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It's not that simple, and are you going to lay your cables to every contractor and supplier? many of which can be fairly small niche businesses?

Military networks are fairly secured, while the article does bring a few interesting anecdotes it's quite hyperbolic.

Also I would like to point out that every big hack today, especially those from state actors used fairly common and even "outdated" attacks and vulnerabilities, they were masterfully executed but it's not like they used some super new exploits and attack vectors that no one heard of before.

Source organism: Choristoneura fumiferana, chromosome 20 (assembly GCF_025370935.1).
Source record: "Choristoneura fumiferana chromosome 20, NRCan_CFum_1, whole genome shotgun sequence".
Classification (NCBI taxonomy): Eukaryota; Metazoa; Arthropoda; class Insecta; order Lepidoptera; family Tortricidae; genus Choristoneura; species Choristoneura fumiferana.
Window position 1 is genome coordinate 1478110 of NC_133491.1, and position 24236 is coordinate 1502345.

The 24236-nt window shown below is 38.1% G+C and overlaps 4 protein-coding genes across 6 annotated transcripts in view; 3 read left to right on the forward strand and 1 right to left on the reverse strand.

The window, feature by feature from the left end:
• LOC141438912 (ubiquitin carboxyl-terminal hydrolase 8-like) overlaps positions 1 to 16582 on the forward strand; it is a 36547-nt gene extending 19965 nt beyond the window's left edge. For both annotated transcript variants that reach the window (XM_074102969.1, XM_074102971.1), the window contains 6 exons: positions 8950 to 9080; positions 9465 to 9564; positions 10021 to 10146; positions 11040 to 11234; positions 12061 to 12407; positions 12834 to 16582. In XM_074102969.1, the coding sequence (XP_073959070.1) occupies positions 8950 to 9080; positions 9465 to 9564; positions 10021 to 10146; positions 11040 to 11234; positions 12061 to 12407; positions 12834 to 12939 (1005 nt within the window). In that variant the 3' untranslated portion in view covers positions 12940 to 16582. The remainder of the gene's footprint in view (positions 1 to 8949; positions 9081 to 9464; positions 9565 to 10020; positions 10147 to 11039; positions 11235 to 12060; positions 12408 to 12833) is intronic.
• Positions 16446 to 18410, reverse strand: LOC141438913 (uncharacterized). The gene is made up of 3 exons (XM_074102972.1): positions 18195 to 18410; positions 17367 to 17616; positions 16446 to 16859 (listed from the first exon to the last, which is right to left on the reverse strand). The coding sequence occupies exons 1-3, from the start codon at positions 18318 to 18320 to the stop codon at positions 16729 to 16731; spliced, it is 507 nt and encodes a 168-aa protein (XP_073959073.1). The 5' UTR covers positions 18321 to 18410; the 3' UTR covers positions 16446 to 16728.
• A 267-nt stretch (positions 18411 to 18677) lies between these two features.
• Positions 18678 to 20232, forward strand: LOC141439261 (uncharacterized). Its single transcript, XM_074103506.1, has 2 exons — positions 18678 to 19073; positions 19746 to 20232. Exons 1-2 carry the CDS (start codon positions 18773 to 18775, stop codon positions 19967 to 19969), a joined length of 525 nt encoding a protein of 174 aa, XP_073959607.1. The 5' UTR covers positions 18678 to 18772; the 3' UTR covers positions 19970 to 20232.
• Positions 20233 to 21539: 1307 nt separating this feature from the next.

Military doctrines take time to develop, even in "cyber warfare", military computer systems also don't tend to be the latest and greatest as far as hardware and software goes but they are often reliable.

Building defenses around what you know and what your attackers are able to do is a good strategy, knowing when and what to airgap and what to protect is also critical because not every military network is secret nor critical. You focus your resources on an effective strategy the 80–20 rule applies even to military and defense networks.

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